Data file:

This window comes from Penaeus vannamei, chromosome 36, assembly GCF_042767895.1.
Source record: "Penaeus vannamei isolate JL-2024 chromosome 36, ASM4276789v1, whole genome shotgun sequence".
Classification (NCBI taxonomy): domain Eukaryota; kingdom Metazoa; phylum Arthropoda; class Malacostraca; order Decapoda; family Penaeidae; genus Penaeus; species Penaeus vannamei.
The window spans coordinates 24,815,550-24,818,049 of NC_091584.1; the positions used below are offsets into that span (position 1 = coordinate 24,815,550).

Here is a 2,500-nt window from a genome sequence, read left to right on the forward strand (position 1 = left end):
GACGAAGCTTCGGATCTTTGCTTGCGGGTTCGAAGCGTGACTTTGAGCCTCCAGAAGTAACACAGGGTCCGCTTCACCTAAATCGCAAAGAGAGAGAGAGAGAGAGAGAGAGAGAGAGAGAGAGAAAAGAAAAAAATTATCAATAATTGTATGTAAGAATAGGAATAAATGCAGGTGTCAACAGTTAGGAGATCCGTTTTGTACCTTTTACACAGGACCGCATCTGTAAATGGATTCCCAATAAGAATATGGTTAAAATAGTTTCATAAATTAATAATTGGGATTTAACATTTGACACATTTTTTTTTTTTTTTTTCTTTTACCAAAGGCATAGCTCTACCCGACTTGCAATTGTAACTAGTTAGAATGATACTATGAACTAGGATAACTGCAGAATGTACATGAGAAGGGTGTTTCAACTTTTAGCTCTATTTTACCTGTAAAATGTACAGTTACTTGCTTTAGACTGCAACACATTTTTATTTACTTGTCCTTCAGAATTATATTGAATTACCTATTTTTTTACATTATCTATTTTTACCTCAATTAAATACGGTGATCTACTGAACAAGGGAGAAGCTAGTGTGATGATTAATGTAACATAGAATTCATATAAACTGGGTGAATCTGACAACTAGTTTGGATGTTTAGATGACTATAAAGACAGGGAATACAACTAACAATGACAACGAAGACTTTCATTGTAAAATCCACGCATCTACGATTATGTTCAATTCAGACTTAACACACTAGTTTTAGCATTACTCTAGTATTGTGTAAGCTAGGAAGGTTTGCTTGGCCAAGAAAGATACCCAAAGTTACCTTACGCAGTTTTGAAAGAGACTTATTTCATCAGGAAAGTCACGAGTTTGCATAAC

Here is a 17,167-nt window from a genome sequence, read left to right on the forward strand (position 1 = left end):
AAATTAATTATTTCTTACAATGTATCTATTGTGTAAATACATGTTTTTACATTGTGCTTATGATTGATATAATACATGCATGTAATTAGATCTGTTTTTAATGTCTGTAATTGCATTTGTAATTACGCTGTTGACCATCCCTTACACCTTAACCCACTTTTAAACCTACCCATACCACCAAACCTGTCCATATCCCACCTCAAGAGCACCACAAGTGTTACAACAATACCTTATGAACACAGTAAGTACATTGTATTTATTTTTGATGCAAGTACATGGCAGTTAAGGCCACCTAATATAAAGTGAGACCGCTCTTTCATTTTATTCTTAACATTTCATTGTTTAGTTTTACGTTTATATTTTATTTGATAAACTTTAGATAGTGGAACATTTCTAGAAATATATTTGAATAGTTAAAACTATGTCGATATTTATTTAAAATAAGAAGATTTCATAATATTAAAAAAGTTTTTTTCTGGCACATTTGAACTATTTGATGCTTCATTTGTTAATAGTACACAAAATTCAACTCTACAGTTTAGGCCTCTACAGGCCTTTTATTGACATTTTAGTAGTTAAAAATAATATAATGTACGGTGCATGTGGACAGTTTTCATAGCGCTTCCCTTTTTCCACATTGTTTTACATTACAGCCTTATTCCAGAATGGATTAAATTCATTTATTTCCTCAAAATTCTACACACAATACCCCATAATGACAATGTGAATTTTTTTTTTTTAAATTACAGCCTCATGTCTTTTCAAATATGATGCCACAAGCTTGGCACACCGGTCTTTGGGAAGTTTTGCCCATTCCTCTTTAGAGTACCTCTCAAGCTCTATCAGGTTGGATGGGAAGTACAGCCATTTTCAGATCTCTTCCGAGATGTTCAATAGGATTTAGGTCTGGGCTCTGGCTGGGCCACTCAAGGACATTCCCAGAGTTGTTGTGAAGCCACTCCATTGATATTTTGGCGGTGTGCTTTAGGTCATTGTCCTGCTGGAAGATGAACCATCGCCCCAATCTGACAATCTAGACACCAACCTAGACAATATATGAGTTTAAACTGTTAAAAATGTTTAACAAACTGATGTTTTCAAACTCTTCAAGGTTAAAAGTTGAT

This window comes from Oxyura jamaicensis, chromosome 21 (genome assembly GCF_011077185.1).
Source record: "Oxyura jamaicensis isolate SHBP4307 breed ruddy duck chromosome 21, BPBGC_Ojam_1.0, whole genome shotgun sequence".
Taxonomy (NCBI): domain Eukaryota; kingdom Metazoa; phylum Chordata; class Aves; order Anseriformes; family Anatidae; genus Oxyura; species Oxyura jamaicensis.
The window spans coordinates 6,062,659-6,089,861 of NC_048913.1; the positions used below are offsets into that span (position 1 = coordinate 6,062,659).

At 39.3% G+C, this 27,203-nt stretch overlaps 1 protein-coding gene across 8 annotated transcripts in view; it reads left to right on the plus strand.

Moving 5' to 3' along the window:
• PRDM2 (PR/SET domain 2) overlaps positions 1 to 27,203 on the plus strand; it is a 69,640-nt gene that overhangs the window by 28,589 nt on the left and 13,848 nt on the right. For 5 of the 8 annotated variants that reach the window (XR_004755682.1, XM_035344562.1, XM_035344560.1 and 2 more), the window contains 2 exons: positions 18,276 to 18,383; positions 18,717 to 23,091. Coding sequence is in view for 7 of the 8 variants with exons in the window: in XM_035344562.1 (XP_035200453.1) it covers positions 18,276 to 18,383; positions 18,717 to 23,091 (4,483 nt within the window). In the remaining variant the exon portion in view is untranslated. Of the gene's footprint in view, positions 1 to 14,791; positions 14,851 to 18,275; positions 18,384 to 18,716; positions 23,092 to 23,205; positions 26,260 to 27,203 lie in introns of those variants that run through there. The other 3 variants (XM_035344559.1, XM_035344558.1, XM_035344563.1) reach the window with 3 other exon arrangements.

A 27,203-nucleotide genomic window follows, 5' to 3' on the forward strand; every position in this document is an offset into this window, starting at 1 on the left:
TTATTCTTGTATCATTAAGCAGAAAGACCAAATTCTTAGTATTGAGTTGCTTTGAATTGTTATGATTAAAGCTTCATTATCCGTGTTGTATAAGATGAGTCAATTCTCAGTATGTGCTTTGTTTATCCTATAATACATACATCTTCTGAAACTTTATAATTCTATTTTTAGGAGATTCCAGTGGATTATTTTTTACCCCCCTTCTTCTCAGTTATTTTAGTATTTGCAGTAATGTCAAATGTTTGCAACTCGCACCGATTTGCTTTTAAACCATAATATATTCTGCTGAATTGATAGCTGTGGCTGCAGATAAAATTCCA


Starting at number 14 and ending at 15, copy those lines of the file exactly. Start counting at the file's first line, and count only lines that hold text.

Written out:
Moving 5' to 3' along the window:
• PRDM2 (PR/SET domain 2) overlaps positions 1 to 27,203 on the plus strand; it is a 69,640-nt gene that overhangs the window by 28,589 nt on the left and 13,848 nt on the right. For 5 of the 8 annotated variants that reach the window (XR_004755682.1, XM_035344562.1, XM_035344560.1 and 2 more), the window contains 2 exons: positions 18,276 to 18,383; positions 18,717 to 23,091. Coding sequence is in view for 7 of the 8 variants with exons in the window: in XM_035344562.1 (XP_035200453.1) it covers positions 18,276 to 18,383; positions 18,717 to 23,091 (4,483 nt within the window). In the remaining variant the exon portion in view is untranslated. Of the gene's footprint in view, positions 1 to 14,791; positions 14,851 to 18,275; positions 18,384 to 18,716; positions 23,092 to 23,205; positions 26,260 to 27,203 lie in introns of those variants that run through there. The other 3 variants (XM_035344559.1, XM_035344558.1, XM_035344563.1) reach the window with 3 other exon arrangements.